So, the idea is to finish as many rounds as possible in a minute. This really set her adrenalin gushing. She was moving like a ninja as if every step and action was programmed into her system! It was a sight to watch.

roughhouse play importance for kids

She went on to do many one-minute challenges. I participated with her, too. Good for my own health and fitness. ;-)

indoor play fun for kids mommy labs

I won’t make generalizations here by saying all kids crave tons of physical activity or big-body play and hence every parent should try to find ways to get them involved. Each child is unique and so are his/her needs and passions – just like we adults have.

Even then, most kids – especially boys – need more physical activity than parents usually estimate.

We tend to think “oh he/she goes to swimming classes twice a week” or that “he digs in the backyard every morning”or that “she goes to dance class every other day”. We assume that one such organized activity is good enough. We couldn’t be far enough from it.

More often than not, these opportunities are not good enough. They probably most likely need much more large-muscle play (and more hours doing that) – the kind that will burn off all that piled-up energy; rejuvenate their minds; boost their confidence.

Physical activity is lesser in schools.

They spend most part of the time sitting in the class-rooms or playing structured activities directed by the adults. Besides, couple of 30-minutes recess in a 6-hour day is just not enough. All the more reason to make sure their need for physical activity is met when they come back home so their pent-up energy is released.

Here’re couple of books that you can read to learn more about big-body play and why it’s so beneficial for growing children – irrespective of gender.

  • Another useful book calledThe Art of Roughhousing‘ that says – how rough-and-tumble play can nurture close connections, solve behavior problems, boost confidence, and more. Drawing inspiration from gymnastics, martial arts, ballet, traditional sports, and even animal behavior, the authors present dozens of illustrated activities for children and parents to enjoy together—everything from the “Sumo Dead Lift” to the “Rogue Dumbo.” These delightful games are fun, free, and contain many surprising health benefits for parents. So put down those electronic games and get ready to rumble! (review from amazon)

These books reinforce my own lesson learned – that – when children don’t find enough channels to release their energy – in a big way, it manifests as behaviour issues – irritability, crankiness, aggression and anger. Even hitting. Gosh!

Thankfully, Pari’s problem has not reached such proportions. I’m glad I’ve identified this early on.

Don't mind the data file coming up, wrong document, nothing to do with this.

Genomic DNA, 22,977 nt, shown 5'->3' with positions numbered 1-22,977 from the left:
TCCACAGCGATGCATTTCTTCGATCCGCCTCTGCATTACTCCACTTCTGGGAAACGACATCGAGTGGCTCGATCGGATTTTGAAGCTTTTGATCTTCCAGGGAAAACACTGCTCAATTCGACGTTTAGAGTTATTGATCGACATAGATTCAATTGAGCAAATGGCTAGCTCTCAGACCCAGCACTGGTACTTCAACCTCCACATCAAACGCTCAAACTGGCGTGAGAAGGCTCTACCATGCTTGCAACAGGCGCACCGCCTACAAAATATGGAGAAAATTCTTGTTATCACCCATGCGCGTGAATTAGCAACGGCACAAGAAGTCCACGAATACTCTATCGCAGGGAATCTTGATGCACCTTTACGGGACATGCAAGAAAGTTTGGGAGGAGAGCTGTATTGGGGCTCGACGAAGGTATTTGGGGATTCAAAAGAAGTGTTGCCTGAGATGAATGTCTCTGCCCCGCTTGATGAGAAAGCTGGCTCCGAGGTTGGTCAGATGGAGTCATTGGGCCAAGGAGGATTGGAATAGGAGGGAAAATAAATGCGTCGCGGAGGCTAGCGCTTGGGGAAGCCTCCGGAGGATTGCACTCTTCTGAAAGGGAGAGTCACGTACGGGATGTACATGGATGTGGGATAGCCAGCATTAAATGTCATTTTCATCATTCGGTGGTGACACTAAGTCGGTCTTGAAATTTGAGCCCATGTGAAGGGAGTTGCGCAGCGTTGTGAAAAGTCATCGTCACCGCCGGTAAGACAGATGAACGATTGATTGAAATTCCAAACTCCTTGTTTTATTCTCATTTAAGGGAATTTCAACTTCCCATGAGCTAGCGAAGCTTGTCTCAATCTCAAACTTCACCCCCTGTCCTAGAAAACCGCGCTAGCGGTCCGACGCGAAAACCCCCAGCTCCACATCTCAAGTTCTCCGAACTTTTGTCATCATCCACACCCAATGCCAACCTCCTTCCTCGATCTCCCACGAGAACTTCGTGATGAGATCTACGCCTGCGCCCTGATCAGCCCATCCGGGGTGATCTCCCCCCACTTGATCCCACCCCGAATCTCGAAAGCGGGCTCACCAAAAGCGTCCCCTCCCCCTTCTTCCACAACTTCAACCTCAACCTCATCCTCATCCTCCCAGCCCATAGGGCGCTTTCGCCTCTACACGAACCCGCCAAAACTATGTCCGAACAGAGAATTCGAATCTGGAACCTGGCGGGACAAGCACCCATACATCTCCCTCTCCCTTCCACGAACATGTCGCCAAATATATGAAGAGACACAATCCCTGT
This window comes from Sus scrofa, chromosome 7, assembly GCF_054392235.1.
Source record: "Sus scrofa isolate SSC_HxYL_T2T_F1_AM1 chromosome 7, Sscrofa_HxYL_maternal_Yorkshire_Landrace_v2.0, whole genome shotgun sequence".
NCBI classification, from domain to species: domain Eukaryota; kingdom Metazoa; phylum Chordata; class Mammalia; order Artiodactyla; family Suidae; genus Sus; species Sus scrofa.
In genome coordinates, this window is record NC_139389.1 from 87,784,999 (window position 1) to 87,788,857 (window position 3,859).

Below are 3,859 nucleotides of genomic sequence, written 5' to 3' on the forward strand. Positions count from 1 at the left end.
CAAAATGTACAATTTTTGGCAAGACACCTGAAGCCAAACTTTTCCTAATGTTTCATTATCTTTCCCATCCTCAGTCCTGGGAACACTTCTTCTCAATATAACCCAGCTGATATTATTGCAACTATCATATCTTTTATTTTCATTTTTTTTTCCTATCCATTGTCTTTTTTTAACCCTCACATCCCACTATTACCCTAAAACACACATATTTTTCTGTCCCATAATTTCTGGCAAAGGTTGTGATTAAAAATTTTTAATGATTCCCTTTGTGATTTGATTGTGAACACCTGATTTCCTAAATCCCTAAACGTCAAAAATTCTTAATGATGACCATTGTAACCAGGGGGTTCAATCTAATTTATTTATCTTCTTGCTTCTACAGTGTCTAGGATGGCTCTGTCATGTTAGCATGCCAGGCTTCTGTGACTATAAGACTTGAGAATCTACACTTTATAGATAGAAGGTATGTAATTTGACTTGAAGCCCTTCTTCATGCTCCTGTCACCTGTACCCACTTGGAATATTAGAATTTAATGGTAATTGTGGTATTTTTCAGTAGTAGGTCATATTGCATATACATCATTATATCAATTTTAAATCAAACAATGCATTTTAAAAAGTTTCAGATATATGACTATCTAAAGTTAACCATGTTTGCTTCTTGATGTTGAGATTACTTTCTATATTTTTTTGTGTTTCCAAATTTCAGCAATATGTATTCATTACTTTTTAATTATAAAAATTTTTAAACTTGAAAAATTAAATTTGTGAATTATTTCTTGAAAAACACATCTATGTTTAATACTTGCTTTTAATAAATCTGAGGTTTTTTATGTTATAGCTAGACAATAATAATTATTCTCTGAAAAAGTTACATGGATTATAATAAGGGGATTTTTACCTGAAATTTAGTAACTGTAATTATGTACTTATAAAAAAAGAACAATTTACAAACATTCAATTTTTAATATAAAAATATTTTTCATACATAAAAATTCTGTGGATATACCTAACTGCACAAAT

What about you?

How are you as a parent and/or Early Childhood Educator making sure your child is getting enough opportunities for physical activities and big-body play?

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Comments on this entry are closed.

  • Prabha June 21, 2012, 4:06 pm

    Rashmie, Love this. Wonderful and very creative. We used to play with the floor tiles like this. Lately, I have not been encouraging S to play like that at home. The problem with not encouraging S like that, he does not do anything on his own. The trained mind thinks that it is wrong to hop or run at home. Your way of facilitating structured but REAL FUN activities helps children undo, unlearn and break from rules. I love that

    • Rashmie @ Mommy Labs June 22, 2012, 3:01 pm

      Thank you for the affirmation that it’s okay to break rules, get out of rut, unlearn and do what the heart says… :-)
      I think you could assure your son it’s okay to unlearn by you doing those kind of things- breaking into a song and dance on a whim, chasing him with fun water play and such random, unexpected things that will take him by surprise but reassure at the same time that he can follow his heart….

  • Anju June 21, 2012, 9:39 pm

    I and my almost 2 year daughter play these games with other apartment kids
    1. different kind of racing- kangaroo race, reverse walk etc.
    2. colour hunt
    3. mountain & river(in indoor version we make sofa as mountain..lol)
    4. Hide & seek (all time favorite)

    • Rashmie @ Mommy Labs June 22, 2012, 3:02 pm

      Wonderful, creative ideas for indoor fun. Thank you for being here :-)

  • Ann June 22, 2012, 2:06 am

    You are so right that kids NEED movement! We do this a bit in the winter but the tape really brings is to another level! May try this as we are experiencing a heat wave here too!

    And thanks for the book recommendations and hope all is well : )

    • Rashmie @ Mommy Labs June 22, 2012, 3:05 pm

      Yes, the tape – as you said – gave it a new dimension. We do hopscotch by drawing with temporary markers on floor tiles but I’ve seen that hasn’t been very exciting…
      What is it with the heat wave all over the world! We even saw humungous dust storms this year – a first!